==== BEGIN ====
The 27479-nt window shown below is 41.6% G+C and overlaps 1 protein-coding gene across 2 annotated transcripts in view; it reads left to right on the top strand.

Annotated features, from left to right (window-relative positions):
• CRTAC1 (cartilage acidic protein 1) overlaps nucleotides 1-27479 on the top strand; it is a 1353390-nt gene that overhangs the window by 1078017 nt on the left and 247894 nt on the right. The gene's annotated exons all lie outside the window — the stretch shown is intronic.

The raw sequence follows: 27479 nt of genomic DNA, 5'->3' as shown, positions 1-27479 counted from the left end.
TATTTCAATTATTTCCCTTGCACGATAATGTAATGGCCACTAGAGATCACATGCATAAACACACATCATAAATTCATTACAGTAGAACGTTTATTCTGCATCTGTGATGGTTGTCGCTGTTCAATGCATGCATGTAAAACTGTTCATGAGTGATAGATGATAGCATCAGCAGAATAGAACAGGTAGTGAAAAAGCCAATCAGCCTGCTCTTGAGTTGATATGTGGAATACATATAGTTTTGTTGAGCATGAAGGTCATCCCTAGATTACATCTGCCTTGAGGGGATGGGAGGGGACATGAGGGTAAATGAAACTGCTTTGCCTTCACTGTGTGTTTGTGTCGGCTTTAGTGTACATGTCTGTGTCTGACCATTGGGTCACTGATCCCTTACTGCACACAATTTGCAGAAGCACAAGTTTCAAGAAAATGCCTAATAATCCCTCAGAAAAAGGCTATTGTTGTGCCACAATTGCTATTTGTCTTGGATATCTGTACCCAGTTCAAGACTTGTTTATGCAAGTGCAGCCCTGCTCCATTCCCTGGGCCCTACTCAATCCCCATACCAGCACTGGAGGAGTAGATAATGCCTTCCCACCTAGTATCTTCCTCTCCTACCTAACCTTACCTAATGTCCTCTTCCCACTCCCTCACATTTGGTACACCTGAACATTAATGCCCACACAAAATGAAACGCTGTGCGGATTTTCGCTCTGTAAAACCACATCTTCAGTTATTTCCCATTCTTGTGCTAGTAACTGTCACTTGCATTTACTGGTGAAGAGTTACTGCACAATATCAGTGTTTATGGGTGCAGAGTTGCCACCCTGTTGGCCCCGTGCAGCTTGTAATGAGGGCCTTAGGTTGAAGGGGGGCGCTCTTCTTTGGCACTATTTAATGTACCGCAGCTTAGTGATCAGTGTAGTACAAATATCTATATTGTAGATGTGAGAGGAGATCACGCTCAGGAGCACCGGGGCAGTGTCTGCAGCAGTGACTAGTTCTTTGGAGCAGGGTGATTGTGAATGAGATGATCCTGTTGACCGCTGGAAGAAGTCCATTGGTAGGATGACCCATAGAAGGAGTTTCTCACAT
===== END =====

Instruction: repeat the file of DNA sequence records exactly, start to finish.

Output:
The 27479-nt window shown below is 41.6% G+C and overlaps 1 protein-coding gene across 2 annotated transcripts in view; it reads left to right on the top strand.

Annotated features, from left to right (window-relative positions):
• CRTAC1 (cartilage acidic protein 1) overlaps nucleotides 1-27479 on the top strand; it is a 1353390-nt gene that overhangs the window by 1078017 nt on the left and 247894 nt on the right. The gene's annotated exons all lie outside the window — the stretch shown is intronic.

The raw sequence follows: 27479 nt of genomic DNA, 5'->3' as shown, positions 1-27479 counted from the left end.
TATTTCAATTATTTCCCTTGCACGATAATGTAATGGCCACTAGAGATCACATGCATAAACACACATCATAAATTCATTACAGTAGAACGTTTATTCTGCATCTGTGATGGTTGTCGCTGTTCAATGCATGCATGTAAAACTGTTCATGAGTGATAGATGATAGCATCAGCAGAATAGAACAGGTAGTGAAAAAGCCAATCAGCCTGCTCTTGAGTTGATATGTGGAATACATATAGTTTTGTTGAGCATGAAGGTCATCCCTAGATTACATCTGCCTTGAGGGGATGGGAGGGGACATGAGGGTAAATGAAACTGCTTTGCCTTCACTGTGTGTTTGTGTCGGCTTTAGTGTACATGTCTGTGTCTGACCATTGGGTCACTGATCCCTTACTGCACACAATTTGCAGAAGCACAAGTTTCAAGAAAATGCCTAATAATCCCTCAGAAAAAGGCTATTGTTGTGCCACAATTGCTATTTGTCTTGGATATCTGTACCCAGTTCAAGACTTGTTTATGCAAGTGCAGCCCTGCTCCATTCCCTGGGCCCTACTCAATCCCCATACCAGCACTGGAGGAGTAGATAATGCCTTCCCACCTAGTATCTTCCTCTCCTACCTAACCTTACCTAATGTCCTCTTCCCACTCCCTCACATTTGGTACACCTGAACATTAATGCCCACACAAAATGAAACGCTGTGCGGATTTTCGCTCTGTAAAACCACATCTTCAGTTATTTCCCATTCTTGTGCTAGTAACTGTCACTTGCATTTACTGGTGAAGAGTTACTGCACAATATCAGTGTTTATGGGTGCAGAGTTGCCACCCTGTTGGCCCCGTGCAGCTTGTAATGAGGGCCTTAGGTTGAAGGGGGGCGCTCTTCTTTGGCACTATTTAATGTACCGCAGCTTAGTGATCAGTGTAGTACAAATATCTATATTGTAGATGTGAGAGGAGATCACGCTCAGGAGCACCGGGGCAGTGTCTGCAGCAGTGACTAGTTCTTTGGAGCAGGGTGATTGTGAATGAGATGATCCTGTTGACCGCTGGAAGAAGTCCATTGGTAGGATGACCCATAGAAGGAGTTTCTCACAT